Saudi Hollandi Bank, the first operating bank in the Kingdom of Saudi Arabia, was founded in 1926.
Originally it was known as 'The Netherlands Trading Society', and operated out of one office in Jeddah. Its main business at the time was providing financial services to Haj pilgrims from Indonesia. As it was the only bank in the Kingdom at the time, it acted as the central bank, keeping the Kingdom's gold reserves and receiving oil revenues on behalf of the Saudi Arabian government. In 1928 the Saudi Riyal, a new silver coin commissioned by Late King Abdulaziz, became the Kingdom's first independent currency. The Netherlands Trading Society office in Jeddah had the honour of assisting the government with the launch of the local currency.
In 1969, ABN Bank was one of the first foreign banks to implement the Saudization initiatives set forth by the Saudi Arabian Monetary Agency (SAMA) and became the model for other foreign banks in the Kingdom. In 1977 the Saudi Hollandi Bank was established as a joint-venture company with a paid-up capital of SAR 35 million.
The branch network was expanded to include Riyadh, Jubail, Makkah, Hofuf, Madinah, Qatif and other regions.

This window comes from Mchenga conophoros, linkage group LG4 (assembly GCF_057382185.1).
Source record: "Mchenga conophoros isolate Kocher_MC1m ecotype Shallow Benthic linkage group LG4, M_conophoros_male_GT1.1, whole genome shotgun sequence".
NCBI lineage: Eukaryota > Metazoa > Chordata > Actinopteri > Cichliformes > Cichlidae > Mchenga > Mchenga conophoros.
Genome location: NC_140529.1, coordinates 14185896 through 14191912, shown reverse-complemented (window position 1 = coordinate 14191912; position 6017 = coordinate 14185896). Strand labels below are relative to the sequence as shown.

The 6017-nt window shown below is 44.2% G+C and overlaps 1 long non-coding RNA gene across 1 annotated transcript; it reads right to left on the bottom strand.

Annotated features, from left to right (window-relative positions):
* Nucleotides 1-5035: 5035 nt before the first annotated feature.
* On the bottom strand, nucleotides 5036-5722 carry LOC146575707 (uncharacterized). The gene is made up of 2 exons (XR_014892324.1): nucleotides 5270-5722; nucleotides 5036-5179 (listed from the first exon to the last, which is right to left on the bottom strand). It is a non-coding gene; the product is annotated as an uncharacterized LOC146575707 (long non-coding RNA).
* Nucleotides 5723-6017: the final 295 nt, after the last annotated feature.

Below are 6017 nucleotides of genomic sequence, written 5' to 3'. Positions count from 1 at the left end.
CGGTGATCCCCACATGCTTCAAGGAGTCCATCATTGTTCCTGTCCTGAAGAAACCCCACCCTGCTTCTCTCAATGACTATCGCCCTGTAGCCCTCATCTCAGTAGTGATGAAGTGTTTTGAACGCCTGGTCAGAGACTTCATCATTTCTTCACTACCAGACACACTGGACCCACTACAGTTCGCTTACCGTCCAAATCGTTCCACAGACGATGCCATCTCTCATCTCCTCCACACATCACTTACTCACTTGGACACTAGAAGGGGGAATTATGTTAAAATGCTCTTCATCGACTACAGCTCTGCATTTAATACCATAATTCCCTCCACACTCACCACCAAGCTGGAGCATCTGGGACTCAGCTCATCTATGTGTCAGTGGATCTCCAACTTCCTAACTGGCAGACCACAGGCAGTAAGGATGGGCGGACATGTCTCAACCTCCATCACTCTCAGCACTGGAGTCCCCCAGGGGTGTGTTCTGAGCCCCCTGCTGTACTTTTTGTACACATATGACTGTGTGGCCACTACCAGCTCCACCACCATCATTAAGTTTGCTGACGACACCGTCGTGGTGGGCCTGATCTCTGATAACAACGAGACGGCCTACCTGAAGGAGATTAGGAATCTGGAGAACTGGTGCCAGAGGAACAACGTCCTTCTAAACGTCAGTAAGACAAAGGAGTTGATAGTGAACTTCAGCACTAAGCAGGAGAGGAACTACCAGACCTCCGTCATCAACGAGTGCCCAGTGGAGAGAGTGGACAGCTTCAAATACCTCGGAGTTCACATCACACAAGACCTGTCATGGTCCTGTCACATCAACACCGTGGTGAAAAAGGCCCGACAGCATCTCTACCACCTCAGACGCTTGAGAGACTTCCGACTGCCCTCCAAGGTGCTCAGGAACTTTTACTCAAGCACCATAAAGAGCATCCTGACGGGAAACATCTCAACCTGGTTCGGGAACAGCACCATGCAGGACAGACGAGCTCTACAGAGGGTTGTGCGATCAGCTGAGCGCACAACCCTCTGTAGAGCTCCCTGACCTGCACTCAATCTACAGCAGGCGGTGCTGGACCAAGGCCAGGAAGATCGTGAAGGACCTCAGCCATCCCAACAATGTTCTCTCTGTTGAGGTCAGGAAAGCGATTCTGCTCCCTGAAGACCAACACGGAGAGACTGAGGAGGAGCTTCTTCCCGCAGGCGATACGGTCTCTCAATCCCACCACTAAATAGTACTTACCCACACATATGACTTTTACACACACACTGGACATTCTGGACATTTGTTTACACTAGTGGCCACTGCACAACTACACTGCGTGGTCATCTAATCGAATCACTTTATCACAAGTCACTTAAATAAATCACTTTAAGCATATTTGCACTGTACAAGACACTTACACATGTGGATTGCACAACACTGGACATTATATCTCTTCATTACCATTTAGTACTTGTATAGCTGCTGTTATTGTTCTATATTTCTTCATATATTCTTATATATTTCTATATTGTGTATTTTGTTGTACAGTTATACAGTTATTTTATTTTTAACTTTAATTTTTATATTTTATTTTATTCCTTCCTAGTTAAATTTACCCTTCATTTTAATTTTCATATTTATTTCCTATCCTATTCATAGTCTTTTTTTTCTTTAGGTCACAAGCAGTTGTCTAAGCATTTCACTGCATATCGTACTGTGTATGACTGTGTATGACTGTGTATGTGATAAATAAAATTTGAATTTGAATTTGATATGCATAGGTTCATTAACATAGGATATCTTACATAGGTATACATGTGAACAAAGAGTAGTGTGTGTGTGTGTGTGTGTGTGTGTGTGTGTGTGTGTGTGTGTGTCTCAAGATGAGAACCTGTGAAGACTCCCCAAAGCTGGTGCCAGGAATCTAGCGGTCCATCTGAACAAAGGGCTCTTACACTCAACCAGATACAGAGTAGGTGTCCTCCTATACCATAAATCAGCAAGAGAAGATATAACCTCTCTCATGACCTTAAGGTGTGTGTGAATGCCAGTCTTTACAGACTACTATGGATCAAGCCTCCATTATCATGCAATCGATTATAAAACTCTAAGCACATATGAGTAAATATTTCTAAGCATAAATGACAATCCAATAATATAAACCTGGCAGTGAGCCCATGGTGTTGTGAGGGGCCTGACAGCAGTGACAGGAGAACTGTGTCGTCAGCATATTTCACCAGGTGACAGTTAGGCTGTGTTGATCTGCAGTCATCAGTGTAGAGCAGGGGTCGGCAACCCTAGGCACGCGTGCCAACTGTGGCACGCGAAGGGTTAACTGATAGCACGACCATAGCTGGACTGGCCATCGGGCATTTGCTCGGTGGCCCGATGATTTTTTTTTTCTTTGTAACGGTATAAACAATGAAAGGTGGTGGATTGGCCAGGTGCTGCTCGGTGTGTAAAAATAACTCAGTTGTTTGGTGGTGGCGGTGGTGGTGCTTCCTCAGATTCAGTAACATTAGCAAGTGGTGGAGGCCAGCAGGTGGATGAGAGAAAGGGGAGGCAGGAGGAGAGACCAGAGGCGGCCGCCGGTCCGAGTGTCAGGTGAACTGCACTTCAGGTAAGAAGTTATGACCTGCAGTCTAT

Over the ensuing years the bank continued to expand and develop. It introduced a number of technical innovations in banking and expanded its range of products and services and its customer base. In 2006, the bank celebrated 80 years of providing loyal service to the citizens of Saudi Arabia. In 2007 a consortium of banks consisting of the Royal Bank of Scotland, Banco Santander and Fortis acquired ABN AMRO Bank. As a result ABN AMRO's 40% shareholding in Saudi Hollandi Bank was transferred to the consortium of banks. Saudi Hollandi Bank's paid-up capital amounted to SR2,646 million as at 31 December 2007. The bank employs 1,737 staff and has a Saudization ratio of over 85%. The Bank has 43 branches and 183 ATMs providing banking services throughout the Kingdom.